What Can Slot Machines Tell Us About the Treatment of NOLs under Pennsylvania’s Corporate Net Income Tax?

pa-taxIn December of 2015, Pennsylvania’s Commonwealth Court issued an important decision holding that the structure of the net loss carryover deduction for the Corporate Net Income Tax violated the uniformity clause of the Pennsylvania Constitution. Nextel Communs. of the Mid-Atlantic, Inc. v. Commw., 129 A.3d 1 (Pa. Commw. 2015). Specifically, the court held that the cap on the deductibility of losses violated the uniformity clause by treating taxpayers in a disparate fashion based on their taxable income without any reasonable justification. Nextel, 129 A.3d at 9-10. The court ordered a refund to remedy the violation. Id. at 12-13. Currently, the case is on appeal to the Supreme Court of Pennsylvania; all briefs have been filed and the matter is awaiting further action from the court.… Read More

Tax Procedure: Special Estate Tax Liens and Administrative Expenses

tax-lienCongress created statutory liens to assure that taxes are collected. Federal tax liens function very much like judgments, although there is no judge involved. Instead, the administrative determination by the IRS becomes a lien after notice and demand. I.R.C. § 6321; see also Treas. Reg. § 301.6321-1. The lien becomes immediately effective against the taxpayer, but it only has priority against third parties if a notice is filed. I.R.C. § 6323(a). Even then, the general federal tax lien can be primed by certain other types of interests. See I.R.C. § 6323(b).

Estate taxes are treated differently. There is a special tax lien that applies specifically to estate taxes.… Read More

State and Local Taxation: PA Supreme Court Invalidates Local Share Assessment Levied Against Casino’s Slot Revenue Outside Philadelphia

slotsThe Pennsylvania Constitution requires that taxes be uniform: “All taxes shall be uniform, upon the same class of subjects, within the territorial limits of the authority levying the tax, and shall be levied and collected under general laws.” Pa. Const. art. VIII, § 1. While this provision sounds similar to the equal protection clause of the Fourteenth Amendment, in practice, it is much more robust.

On September 28, 2016, the Pennsylvania Supreme Court ruled that the local share assessment imposed under Section 1403 of the Pennsylvania Race Horse Development and Gaming Act violated the uniformity clause of the Pennsylvania Constitution because casinos were taxed differently based upon the amount of their gross revenue.… Read More

Charitable Deductions: Appraisals, the IRS and Substantial Compliance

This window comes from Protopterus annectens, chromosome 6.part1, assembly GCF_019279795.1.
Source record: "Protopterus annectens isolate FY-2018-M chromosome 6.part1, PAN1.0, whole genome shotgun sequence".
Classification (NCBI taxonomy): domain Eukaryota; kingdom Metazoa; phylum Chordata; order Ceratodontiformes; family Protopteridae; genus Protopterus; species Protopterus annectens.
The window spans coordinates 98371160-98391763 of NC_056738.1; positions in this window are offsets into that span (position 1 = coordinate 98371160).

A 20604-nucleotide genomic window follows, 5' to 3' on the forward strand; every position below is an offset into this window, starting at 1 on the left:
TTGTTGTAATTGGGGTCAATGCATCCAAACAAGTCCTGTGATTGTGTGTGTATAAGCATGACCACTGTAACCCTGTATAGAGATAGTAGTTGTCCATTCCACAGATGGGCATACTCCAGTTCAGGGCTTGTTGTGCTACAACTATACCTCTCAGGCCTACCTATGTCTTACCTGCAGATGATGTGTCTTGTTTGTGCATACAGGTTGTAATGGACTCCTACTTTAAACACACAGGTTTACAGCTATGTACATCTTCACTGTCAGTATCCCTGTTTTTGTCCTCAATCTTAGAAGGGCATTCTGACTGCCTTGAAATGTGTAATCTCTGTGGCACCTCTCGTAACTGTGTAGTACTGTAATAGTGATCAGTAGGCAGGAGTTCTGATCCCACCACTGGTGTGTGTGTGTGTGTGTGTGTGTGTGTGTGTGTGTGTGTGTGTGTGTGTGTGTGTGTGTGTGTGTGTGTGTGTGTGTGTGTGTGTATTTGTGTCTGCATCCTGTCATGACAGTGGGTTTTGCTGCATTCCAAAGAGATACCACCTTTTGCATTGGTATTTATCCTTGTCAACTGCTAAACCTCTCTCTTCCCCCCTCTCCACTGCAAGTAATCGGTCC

charitable-deductionsSection 170 of the Internal Revenue Code provides a tax deduction for any charitable donation. Cash donations are relatively straight-forward, but donations of property are not. If the value of the donated property exceeds $5,000, there are qualified appraisal rules that apply under the Treasury Regulations. See Treas. Reg. § 1.170A-13(c)(3). The requirements are technical, and they give rise to a fair volume of litigation.

On September 20, 2016, the Tax Court issued a taxpayer-friendly ruling in a case that illustrates both how technical the qualified appraisal rules are and how hard the IRS will fight to enforce them. Cave Buttes, LLC v.Read More

Tax Procedure: The Eleventh Circuit Sustains Penalty Defense Based upon an Accountant’s Advice

accountantTaxpayers frequently rely upon an accountant to prepare their returns, and that involves more than just filling out forms. In preparing a return, an accountant will need to make judgments about the appropriate treatment of tax items, including whether income represents capital gain or ordinary income and whether expenditures should be capitalized or treated as business expenses.

If the IRS concludes that one of these judgment calls is incorrect, the taxpayer can be exposed to penalties, such as the accuracy-related penalty under section 6662 of the Internal Revenue Code. Taxpayers frequently point to the accountant’s role in an effort to avoid liability for the penalty; the Code provides a defense where the taxpayer shows that that there was “reasonable cause” for the position taken on the return and that she acted in good faith.… Read More

A Peek Behind the Curtain: How Tax Return Information Is Disclosed in an Investigation Involving Non-Tax Crimes